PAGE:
416.927(d)(2)). Rather, in conducting the "substantial
evidence" inquiry, the court's review is limited to
whether the ALJ analyzed the relevant evidence and
sufficiently explained his or her findings and rationale in
crediting the evidence. Sterling Smokeless Coal Co. v.
Akers, 131 F.3d 438, 439-40 (4th Cir. 1997).
DISABILITY EVALUATION PROCESS
disability determination is based on a five-step sequential
evaluation process as set forth in 20 C.F.R. §§
404.1520 and 416.920 under which the ALJ is to evaluate a
The claimant (1) must not be engaged in "substantial
gainful activity," i.e., currently working; and (2) must
have a "severe" impairment that (3) meets or
exceeds [in severity] the "listings" of specified
impairments, or is otherwise incapacitating to the extent
that the claimant does not possess the residual functional
capacity to (4) perform ... past work or (5) any other work.
Albright v. Comm V of the SSA, 174 F.3d
473, 475 n.2 (4th Cir. 1999). "If an applicant's
claim fails at any step of the process, the ALJ need not
advance to the subsequent steps." Pass v.
Chater, 65 F.3d 1200, 1203 (4th Cir. 1995) (citation
omitted). The burden of proof and production during the first
four steps of the inquiry rests on the claimant. Id.
At the fifth step, the burden shifts to the ALJ to show that
other work exists in the national economy which the claimant
can perform. Id.
assessing the severity of mental impairments, the ALJ must do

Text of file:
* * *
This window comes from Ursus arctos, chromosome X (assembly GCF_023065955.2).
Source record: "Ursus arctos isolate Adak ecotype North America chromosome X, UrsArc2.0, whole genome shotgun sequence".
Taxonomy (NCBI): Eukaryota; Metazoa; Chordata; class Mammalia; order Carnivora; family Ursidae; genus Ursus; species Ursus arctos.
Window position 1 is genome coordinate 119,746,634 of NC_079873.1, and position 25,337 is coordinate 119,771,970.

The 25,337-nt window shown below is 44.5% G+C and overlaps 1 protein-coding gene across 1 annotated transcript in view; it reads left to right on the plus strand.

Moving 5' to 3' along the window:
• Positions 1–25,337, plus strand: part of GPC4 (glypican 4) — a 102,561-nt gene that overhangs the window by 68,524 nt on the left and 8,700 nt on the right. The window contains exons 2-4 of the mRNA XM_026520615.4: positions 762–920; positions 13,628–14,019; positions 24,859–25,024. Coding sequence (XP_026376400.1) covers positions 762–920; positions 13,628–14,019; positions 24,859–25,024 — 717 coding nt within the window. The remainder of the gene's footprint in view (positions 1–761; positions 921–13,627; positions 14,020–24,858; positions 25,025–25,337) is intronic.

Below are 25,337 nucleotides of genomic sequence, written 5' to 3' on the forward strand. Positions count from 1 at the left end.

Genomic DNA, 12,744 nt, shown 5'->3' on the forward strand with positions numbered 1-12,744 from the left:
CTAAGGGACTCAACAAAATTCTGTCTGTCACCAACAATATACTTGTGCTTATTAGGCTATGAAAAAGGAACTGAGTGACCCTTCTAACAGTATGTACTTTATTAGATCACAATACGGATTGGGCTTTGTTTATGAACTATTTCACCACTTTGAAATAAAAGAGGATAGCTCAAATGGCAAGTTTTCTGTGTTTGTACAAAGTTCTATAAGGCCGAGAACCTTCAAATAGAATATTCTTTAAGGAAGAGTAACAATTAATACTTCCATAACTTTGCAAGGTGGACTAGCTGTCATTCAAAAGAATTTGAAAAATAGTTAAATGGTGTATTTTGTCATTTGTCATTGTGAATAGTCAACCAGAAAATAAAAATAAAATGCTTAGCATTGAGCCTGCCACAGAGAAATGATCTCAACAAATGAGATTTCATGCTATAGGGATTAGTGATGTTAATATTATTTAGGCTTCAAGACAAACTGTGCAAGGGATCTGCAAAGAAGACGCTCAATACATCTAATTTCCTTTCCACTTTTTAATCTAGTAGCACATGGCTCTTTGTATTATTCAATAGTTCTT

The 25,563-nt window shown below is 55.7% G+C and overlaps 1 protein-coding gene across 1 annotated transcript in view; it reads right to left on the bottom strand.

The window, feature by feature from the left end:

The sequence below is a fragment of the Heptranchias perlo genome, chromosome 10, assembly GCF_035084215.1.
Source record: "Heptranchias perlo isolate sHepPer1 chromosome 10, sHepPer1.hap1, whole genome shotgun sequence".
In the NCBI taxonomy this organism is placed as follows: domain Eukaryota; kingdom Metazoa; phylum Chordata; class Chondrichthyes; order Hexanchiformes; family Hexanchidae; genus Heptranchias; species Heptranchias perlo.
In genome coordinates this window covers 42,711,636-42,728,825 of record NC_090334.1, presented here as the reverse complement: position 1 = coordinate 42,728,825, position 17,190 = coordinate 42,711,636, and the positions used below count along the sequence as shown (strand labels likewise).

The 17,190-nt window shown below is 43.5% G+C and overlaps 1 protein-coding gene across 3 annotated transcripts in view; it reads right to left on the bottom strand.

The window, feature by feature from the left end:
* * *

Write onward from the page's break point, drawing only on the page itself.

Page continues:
so in accordance with the "special technique"
described in 20 C.F.R. §§ 404.1520a(b)-(c) and
4l6.920a(b)-(c). This regulatory scheme identifies four broad
functional areas in which the ALJ rates the degree of
functional limitation resulting from a claimant's mental
impairment(s): activities of daily living; social
functioning; concentration, persistence, or pace; and
episodes of decompensation. Id. §§
404.1520a(c)(3), 416.920a(c)(3). The ALJ is required to
incorporate into his written decision pertinent findings and
conclusions based on the "special technique."
Id. §§ 404.1520a(e)(3), 416.920a(e)(3).
case, Claimant alleges the ALJ erred by (1) failing to
incorporate appropriate non-exertional limitations in light
of Claimant's moderate impairment in the maintenance of
concentration, persistence, or pace; (2) improperly weighing
opinion evidence; and (3) cherrypicking evidence. Pl.'s
Mem. [DE-18] at 10-21.
the above-described sequential evaluation process, the ALJ
found Claimant "not disabled" as defined in the
Act. At step one, the ALJ found Claimant had not engaged in
substantial gainful employment since the amended alleged
onset date. (R. 40-41). Next, the ALJ determined Claimant had
the following severe impairments: degenerative disc disease;
obesity; vertigo; migraine headaches; fibromyalgia;
conversion disorder; bipolar disorder; anxiety disorder; and
borderline intellectual functioning. (R. 41). However, at
step three, the ALJ concluded these impairments were not
severe enough, either individually or in combination, to meet
or medically equal one of the listed impairments in 20 C.F.R.
Part 404, Subpart P, Appendix 1. (R. 41-43). Applying the